Reviews for the Easily Distracted:
Dawn of the Planet of the Apes
Title: Dawn of the Planet of the Apes
First Rise, Then Dawn; When Do We Get To The Actual Planet? Pretty soon.
Rating Using Random Objects Relevant To The Film: Four Guenters (from Futurama) out of five.
Brief Plot Synopsis: Ape not kill ape. Beyond that, knock yourself out.
Markiplier's You're Welcome Tour
TicketsThu., Jun. 8, 7:30pm
Something Rotten! (Touring)
TicketsFri., Jun. 9, 8:00pm
Something Rotten! (Touring)
TicketsSat., Jun. 10, 2:00pm
"The Fine Tex Mex Tour Starring William Lee Martin & Alex Reymundo"
TicketsFri., Jun. 16, 8:00pm
Disney Presents The Lion King (Touring)
TicketsTue., Jun. 27, 7:30pm
Tagline: "Apes together strong."
Better Tagline: "Yes, they finally made a monkey out of me."
Not So Brief Plot Synopsis: Has it really been ten years since the "simian flu" wiped out 90 percent of the world's human population? How time flies. Caesar (Andy Serkis) is now leader of a confederation of fellow chimpanzees, bonobos, gorillas, and one orangutan living in the forests outside San Francisco. As luck would have it, a human settlement in the ruins of the City by the Bay is planning to repair a nearby hydroelectric dam so they can listen to classic rock and weep over old digital photos, like you do. Trouble is, the dam is in Ape Country, so it's up to expedition leader Malcolm (Jason Clarke) to convince Caesar to let the humans do their work. Unfortunately, there are parties on both sides eager to shock the monkey/kill all humans.
"Critical" Analysis: There's a great deal to like about DotPotA (that looks like a Defense Department acronym): the depiction of near-future Earth, the "evolution" of ape society, the lack of idiotic pyrotechnics in place of story. It's easily the best of the ersatz 2014 summer "blockbusters," and will likely end up one of the best movies of the year.
Looking back, it's no one thing director Matt Reeves does that makes it succeed like it does. There's only one major battle scene, which we'll allow for dramatic reasons, even if the concept of apes becoming expert marksmen (with bottomless ammo magazines) may strain your eye-rolling muscles. Ignoring, for a moment, the scale of CGI necessary to bring an army of apes to life, the only other sequence that plunges us into the uncanny valley is the final battle between Caesar and another ape whose identity I won't spoil but will be apparent within the first 15 minutes.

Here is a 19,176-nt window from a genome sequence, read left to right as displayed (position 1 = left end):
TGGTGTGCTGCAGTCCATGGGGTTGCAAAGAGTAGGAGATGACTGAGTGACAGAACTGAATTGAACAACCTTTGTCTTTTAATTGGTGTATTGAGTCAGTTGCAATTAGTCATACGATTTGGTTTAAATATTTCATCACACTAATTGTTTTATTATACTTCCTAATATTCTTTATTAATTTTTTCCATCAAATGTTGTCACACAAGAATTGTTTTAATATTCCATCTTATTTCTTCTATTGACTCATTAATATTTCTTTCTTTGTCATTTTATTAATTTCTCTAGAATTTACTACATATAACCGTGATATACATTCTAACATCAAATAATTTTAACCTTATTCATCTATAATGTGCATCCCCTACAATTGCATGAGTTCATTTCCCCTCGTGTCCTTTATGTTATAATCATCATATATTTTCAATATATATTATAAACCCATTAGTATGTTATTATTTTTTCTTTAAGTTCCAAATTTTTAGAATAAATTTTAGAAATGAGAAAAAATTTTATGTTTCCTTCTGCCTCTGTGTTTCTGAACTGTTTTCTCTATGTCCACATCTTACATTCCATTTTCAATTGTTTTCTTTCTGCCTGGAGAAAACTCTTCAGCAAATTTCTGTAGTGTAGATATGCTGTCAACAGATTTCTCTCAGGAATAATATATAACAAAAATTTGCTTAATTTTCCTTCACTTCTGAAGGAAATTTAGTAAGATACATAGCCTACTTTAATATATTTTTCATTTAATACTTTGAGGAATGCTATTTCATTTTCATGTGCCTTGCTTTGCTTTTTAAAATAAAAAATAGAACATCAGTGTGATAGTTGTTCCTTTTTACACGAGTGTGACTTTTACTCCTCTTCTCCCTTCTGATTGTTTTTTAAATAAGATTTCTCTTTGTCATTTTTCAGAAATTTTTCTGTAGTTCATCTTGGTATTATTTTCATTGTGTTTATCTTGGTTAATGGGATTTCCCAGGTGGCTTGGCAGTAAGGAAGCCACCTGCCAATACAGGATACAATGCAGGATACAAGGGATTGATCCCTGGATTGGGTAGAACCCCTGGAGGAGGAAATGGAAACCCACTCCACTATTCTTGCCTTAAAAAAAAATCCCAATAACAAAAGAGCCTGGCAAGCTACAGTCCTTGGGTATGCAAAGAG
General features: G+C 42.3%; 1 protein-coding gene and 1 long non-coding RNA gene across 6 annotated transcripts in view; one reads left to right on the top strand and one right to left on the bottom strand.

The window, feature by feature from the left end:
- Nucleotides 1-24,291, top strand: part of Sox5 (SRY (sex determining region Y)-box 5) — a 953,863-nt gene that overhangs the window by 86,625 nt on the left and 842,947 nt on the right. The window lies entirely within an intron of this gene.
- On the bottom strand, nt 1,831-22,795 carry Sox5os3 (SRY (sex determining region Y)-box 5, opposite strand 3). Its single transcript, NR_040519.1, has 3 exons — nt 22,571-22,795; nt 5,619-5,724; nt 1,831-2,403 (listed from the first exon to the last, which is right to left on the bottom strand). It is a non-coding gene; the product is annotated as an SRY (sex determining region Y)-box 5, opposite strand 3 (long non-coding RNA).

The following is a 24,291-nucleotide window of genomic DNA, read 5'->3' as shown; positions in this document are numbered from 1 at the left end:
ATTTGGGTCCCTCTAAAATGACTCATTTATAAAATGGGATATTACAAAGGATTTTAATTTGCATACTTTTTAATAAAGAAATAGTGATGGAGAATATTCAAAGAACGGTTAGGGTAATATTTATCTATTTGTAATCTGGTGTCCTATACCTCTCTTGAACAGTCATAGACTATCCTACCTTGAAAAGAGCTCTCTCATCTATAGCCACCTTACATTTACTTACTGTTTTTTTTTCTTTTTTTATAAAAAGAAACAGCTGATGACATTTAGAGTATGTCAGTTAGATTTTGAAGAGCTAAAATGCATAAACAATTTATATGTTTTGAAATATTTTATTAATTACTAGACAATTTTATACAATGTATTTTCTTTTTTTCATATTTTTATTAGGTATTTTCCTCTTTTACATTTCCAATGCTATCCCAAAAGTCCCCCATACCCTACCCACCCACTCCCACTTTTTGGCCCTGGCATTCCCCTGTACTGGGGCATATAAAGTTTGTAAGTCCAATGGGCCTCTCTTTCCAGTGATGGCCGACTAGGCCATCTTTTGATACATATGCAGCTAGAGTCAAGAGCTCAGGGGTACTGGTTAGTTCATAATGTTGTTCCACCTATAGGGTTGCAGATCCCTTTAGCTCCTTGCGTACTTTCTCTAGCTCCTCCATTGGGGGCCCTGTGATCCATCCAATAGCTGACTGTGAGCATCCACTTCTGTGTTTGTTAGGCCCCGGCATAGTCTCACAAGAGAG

Everything else is a masterful slow burn. From the first moments we see Caesar and the apes -- poised to ambush a herd of deer -- the tension never really lets up. Reeves builds a fine, suspenseful atmosphere over the course of the first two acts, lending real emotional weight to the plight of both factions. Ape and human alike are scarred by post-Rise events, and we want very much for Malcolm and Caesar to be able to unite their respective groups, or at least sign some sort of primate peace deal.
But we know that's not going to happen, and if there is a significant weakness to Dawn, it's the sense of inevitability that permeates the film. Unless Reeves and company are planning on deviating significantly from the narrative (and from, you know, the idea of a *planet* of *apes*), the future -- to a certain point -- is set. Humans and apes won't be living together in some sort of Panacea troglodytes at film's end.
Caesar's in a particular bind this time around, dealing with family issues as well as existential ones. He's hamstrung by his lingering affection for (one assumes) the long-dead Will (James Franco, appearing in a brief video flashback/cameo), and this perceived weakness puts him at odds with former medical test subject Koba (Toby Kebbell), who believes the humans must be eliminated. And anchoring this all once again is Serkis, now earning top billing for another remarkable "mocap suit" performance.
Koba's human counterpart is Dreyfus (Gary Oldman), leader of the San Francisco settlement. Like most humans, Dreyfus hates/fears apes because of that pesky virus that almost eradicated mankind (including his wife and kids). Based solely on that, it'd be easy to dismiss his hatred as a shallow character conceit, but what makes Dawn so tragically effective is the way both sides are understandably drawn into conflict. Koba ends up expertly manipulating the apes, and Dreyfus' reaction to their aggression, as well as his incredulity at Malcolm's subsequent actions, are perfectly believable.
It's hard to believe that we would get such a thoughtful, (relatively) non-bombastic release so relatively early in the summer, but DotPotA is the real deal, and a hell of a lot smarter than it has a right to be.
Dawn of the Planet of the Apes is in theaters today. We love you Dr. Zaius.
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